In the Buckeye State, Sen. George Voinovich’s (R) retirement has set off what should be one of the most competitive Senate races of the cycle.

Republicans are almost certain to nominate former Rep. Rob Portman (R-Ohio), who also served as trade representative and office of management and budget director under President George W. Bush, a fact Democrats have been more than eager to highlight.

Republicans have complained that Democrats are trying to rerun the 2008 cycle by continuing to harp on Bush this cycle.

“Senate Democrats are missing the memo on two key differences between 2010 and the last two election cycles — George Bush isn’t president anymore and they are now the party totally in charge, meaning their days of finger-pointing are over,— National Republican Senatorial Committee spokesman Brian Walsh said. “On a range of issues, the Democrats are going to have to answer a lot of tough questions when confronted by voters next year. They can’t continue to duck, dodge and blame George Bush.—

Menendez defended the attacks from his committee on Republicans’ ties to the previous administration.

“It’s clearly legitimate— to bring up Republican candidates’ ties to Bush, he said. “Especially when people were intimate architects of the disaster we are facing today. The reality is we didn’t get into the economic challenges that we are in today overnight. … And I think it’s totally legitimate to raise questions of candidates who were the architects or enforcers of the Bush policy.—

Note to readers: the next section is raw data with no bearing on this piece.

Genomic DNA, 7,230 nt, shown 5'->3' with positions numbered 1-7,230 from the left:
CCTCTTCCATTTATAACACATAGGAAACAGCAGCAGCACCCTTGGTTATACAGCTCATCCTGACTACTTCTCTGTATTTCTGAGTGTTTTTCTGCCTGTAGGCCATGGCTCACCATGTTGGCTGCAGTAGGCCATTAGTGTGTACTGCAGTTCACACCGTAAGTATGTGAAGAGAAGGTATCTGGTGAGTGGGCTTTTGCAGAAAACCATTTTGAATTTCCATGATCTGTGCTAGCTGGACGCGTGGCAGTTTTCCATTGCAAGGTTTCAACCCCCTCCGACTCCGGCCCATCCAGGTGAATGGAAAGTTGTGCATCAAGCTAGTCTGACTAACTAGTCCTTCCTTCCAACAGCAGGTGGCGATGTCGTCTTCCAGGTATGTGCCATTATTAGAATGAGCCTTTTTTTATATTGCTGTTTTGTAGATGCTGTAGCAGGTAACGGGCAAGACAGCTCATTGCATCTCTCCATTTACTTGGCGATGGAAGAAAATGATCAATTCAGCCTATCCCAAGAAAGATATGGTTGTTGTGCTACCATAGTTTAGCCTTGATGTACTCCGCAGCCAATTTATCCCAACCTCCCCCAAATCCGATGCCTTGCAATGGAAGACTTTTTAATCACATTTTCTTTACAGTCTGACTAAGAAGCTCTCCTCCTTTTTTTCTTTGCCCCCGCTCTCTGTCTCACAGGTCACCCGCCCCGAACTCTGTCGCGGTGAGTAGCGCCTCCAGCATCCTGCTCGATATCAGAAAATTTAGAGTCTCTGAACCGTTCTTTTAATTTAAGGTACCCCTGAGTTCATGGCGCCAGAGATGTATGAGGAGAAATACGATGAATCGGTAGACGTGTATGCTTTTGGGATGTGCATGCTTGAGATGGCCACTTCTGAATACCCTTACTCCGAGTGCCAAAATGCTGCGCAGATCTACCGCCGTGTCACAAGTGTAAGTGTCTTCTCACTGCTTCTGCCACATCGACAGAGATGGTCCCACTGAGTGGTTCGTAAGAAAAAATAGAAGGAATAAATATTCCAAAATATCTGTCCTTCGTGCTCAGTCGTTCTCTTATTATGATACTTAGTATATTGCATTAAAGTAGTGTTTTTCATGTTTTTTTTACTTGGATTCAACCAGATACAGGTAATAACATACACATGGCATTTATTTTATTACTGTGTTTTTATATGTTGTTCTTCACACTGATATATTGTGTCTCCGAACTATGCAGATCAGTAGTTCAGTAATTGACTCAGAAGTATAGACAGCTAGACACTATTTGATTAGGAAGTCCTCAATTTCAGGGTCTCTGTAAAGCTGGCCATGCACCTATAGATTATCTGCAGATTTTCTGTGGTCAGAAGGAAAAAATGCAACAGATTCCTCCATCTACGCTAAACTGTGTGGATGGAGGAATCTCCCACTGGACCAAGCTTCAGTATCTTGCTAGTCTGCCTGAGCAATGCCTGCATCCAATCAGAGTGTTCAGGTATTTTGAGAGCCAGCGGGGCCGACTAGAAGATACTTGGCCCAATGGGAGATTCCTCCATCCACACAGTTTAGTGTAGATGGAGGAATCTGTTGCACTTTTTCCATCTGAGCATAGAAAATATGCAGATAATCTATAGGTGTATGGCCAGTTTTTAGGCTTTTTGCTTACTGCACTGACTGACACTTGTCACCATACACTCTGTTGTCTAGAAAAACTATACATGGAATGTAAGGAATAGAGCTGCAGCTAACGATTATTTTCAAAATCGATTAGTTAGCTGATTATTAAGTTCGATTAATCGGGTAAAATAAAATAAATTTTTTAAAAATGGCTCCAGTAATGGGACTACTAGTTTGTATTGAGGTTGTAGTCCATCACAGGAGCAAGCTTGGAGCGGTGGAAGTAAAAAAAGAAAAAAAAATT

But the DSCC faces a contested primary in the Buckeye State, where Ohio Secretary of State Jennifer Brunner and Lt. Gov. Lee Fisher are the top-tier candidates running. State Rep. Tyrone Yates (D) has formed an exploratory committee, and a few other Democrats continue to eye the race.

Democrats could also face a multi-candidate field of well-qualified contenders in Kentucky.

In the Bluegrass State, Sen. Jim Bunning (R) is considered the most vulnerable GOP incumbent this cycle, and Lt. Gov. Dan Mongiardo (D) is already seeking a rematch of their close 2004 contest. But several other top-tier Democrats including Rep. Ben Chandler, state Auditor Crit Luallen and state Attorney General Jack Conway continue to mull bids.

“In several of these states … we have an embarrassment of riches, but that doesn’t mean that won’t narrow down to having one very fine diamond in each race,— Menendez said. “If there is a candidate that would be uniquely the best candidate to win in that state, we’ll work to try to ensure that candidate is the candidate. But I’m realistic that Senate seats don’t come open that often, that people have aspirations and that sometimes those aspirations are more compelling than anything we might be able to say about winning.—

But in two other open-seat races, Missouri and New Hampshire, Democrats clearly have gotten their preferred candidates — Missouri Secretary of State Robin Carnahan and Rep. Paul Hodes (N.H.), neither of whom at this point appear likely to face a primary.

Historically, midterm elections have not been good to the party in control of the White House. Menendez noted the party in power lost Senate seats in the first midterm elections of the presidencies of Ronald Reagan, George H.W. Bush and Bill Clinton.

The one recent exception to that was in 2002, when Republicans gained seats in both houses in President George W. Bush’s first term.